Wednesday, April 22, 2009

3 Burning Issues for Hospitals Today

This recession has had quite an impact on hospitals, causing 45% of hospitals to postpone capital projects and 13% to cease any expansion in process, as an American Hospital Association report revealed. But despite the new challenges posed by financial crisis for the medical industry, hospitals have their own health care delivery issues to tackle.

Many hospitals have been purchasing refurbished hospital furniture such as hospital chairs or beds to cut costs. However, in addition, addressing the following issues can lead to long term cost-savings.

1. Hospital Deaths due to Medical Errors

Preventable medical errors caused an average of 195,000 individuals to lose their lives in the USA. This was the finding of a HealthGrades study that assessed 37 million patient records for the years 2000, 2001 and 2002. The associated health care cost of these medical errors is estimated to be over $6 billion per year. Following the study, analysts suggested that just by improving upon four key areas, namely, failure to rescue, bed sores, postoperative sepsis, and postoperative pulmonary embolism. And if their occurrence could be reduced by just 20 percent, 39,000 lives can be saved each year. Whether medical error rates have dropped since the study remains to be seen.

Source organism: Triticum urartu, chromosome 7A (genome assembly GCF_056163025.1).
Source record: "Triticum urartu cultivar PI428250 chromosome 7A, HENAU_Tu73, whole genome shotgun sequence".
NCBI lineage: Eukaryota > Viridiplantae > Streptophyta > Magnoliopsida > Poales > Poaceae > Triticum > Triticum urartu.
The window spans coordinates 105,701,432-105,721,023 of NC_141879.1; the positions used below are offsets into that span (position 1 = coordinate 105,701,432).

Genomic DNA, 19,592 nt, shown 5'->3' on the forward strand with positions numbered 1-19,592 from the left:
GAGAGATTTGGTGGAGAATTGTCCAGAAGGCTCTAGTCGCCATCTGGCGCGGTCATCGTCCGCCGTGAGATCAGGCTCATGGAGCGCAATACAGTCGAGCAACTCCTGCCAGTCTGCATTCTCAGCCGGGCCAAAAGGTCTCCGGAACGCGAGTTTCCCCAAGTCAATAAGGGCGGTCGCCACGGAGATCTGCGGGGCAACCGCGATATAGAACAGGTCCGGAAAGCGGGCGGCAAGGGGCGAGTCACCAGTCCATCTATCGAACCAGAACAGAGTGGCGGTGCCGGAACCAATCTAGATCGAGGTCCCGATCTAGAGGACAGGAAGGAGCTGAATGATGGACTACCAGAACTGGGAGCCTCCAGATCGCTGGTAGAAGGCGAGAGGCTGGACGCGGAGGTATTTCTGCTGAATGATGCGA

2. Hospitals' Efficiency

The hospitals in the US can significantly improve patient care and also save a minimum of about $4 billion annually, only if they became more efficient. These conclusions follow from an analysis by Thomson Reuters. Key suggestions from the company to save costs include reducing hospital-acquired infections and slashing hospital readmissions. While the minimum savings are to the tune of $4 billion, with some really effective measures in place hospitals could save up to $20 billion over a span of three years. That's about $7 billion a year in savings.

3. Electronic Health Records

The present state of affairs seems pretty dismal as only 1.5 percent of U.S. hospitals have implemented facility-wide comprehensive health care information technology systems. Further, just about 8 – 11 percent hospitals have at least a single unit with installed with basic health care IT systems. (New England Journal of Medicine, NEJM, Mar 2009).

While smaller budgets, maintenance costs, hesitation among health care professional are said to be the primary reasons preventing the widespread use of IT systems, the long-term effects of installing them need to be taken into account. At the same time, it's hardly any use having IT systems in place when their power isn't leveraged via effective use.

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